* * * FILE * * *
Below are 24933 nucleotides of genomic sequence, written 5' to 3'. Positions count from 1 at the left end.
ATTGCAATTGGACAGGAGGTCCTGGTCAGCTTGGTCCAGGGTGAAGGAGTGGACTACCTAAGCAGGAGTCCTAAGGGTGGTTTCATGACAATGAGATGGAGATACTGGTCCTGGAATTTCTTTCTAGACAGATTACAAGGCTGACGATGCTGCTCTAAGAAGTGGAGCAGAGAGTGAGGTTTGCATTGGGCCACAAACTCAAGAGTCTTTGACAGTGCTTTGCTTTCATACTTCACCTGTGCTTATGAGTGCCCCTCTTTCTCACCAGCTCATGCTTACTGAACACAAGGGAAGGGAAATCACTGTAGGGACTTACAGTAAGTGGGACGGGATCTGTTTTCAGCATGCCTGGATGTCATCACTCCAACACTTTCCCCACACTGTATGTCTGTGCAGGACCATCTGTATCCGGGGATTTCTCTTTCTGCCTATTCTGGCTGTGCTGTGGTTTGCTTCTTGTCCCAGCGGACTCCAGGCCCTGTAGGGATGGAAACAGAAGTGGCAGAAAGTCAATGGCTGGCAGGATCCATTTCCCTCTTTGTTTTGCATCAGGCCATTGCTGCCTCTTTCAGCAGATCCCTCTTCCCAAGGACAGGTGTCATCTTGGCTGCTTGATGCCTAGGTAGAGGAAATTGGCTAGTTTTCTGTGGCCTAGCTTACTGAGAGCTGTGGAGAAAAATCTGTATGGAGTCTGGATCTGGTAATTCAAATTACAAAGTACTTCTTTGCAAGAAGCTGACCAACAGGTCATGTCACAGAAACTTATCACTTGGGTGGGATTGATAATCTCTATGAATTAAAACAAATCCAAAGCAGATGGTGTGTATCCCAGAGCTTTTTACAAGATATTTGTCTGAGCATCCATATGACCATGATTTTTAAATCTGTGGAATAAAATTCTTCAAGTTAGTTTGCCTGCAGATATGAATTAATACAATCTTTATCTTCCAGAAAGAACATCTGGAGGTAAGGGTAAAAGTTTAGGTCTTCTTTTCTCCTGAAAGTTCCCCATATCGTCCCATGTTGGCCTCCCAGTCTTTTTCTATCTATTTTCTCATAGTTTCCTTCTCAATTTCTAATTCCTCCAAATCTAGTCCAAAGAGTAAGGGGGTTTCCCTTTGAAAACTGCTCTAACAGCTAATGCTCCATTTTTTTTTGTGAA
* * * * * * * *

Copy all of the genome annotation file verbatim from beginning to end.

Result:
Below are 24933 nucleotides of genomic sequence, written 5' to 3'. Positions count from 1 at the left end.
ATTGCAATTGGACAGGAGGTCCTGGTCAGCTTGGTCCAGGGTGAAGGAGTGGACTACCTAAGCAGGAGTCCTAAGGGTGGTTTCATGACAATGAGATGGAGATACTGGTCCTGGAATTTCTTTCTAGACAGATTACAAGGCTGACGATGCTGCTCTAAGAAGTGGAGCAGAGAGTGAGGTTTGCATTGGGCCACAAACTCAAGAGTCTTTGACAGTGCTTTGCTTTCATACTTCACCTGTGCTTATGAGTGCCCCTCTTTCTCACCAGCTCATGCTTACTGAACACAAGGGAAGGGAAATCACTGTAGGGACTTACAGTAAGTGGGACGGGATCTGTTTTCAGCATGCCTGGATGTCATCACTCCAACACTTTCCCCACACTGTATGTCTGTGCAGGACCATCTGTATCCGGGGATTTCTCTTTCTGCCTATTCTGGCTGTGCTGTGGTTTGCTTCTTGTCCCAGCGGACTCCAGGCCCTGTAGGGATGGAAACAGAAGTGGCAGAAAGTCAATGGCTGGCAGGATCCATTTCCCTCTTTGTTTTGCATCAGGCCATTGCTGCCTCTTTCAGCAGATCCCTCTTCCCAAGGACAGGTGTCATCTTGGCTGCTTGATGCCTAGGTAGAGGAAATTGGCTAGTTTTCTGTGGCCTAGCTTACTGAGAGCTGTGGAGAAAAATCTGTATGGAGTCTGGATCTGGTAATTCAAATTACAAAGTACTTCTTTGCAAGAAGCTGACCAACAGGTCATGTCACAGAAACTTATCACTTGGGTGGGATTGATAATCTCTATGAATTAAAACAAATCCAAAGCAGATGGTGTGTATCCCAGAGCTTTTTACAAGATATTTGTCTGAGCATCCATATGACCATGATTTTTAAATCTGTGGAATAAAATTCTTCAAGTTAGTTTGCCTGCAGATATGAATTAATACAATCTTTATCTTCCAGAAAGAACATCTGGAGGTAAGGGTAAAAGTTTAGGTCTTCTTTTCTCCTGAAAGTTCCCCATATCGTCCCATGTTGGCCTCCCAGTCTTTTTCTATCTATTTTCTCATAGTTTCCTTCTCAATTTCTAATTCCTCCAAATCTAGTCCAAAGAGTAAGGGGGTTTCCCTTTGAAAACTGCTCTAACAGCTAATGCTCCATTTTTTTTTGTGAA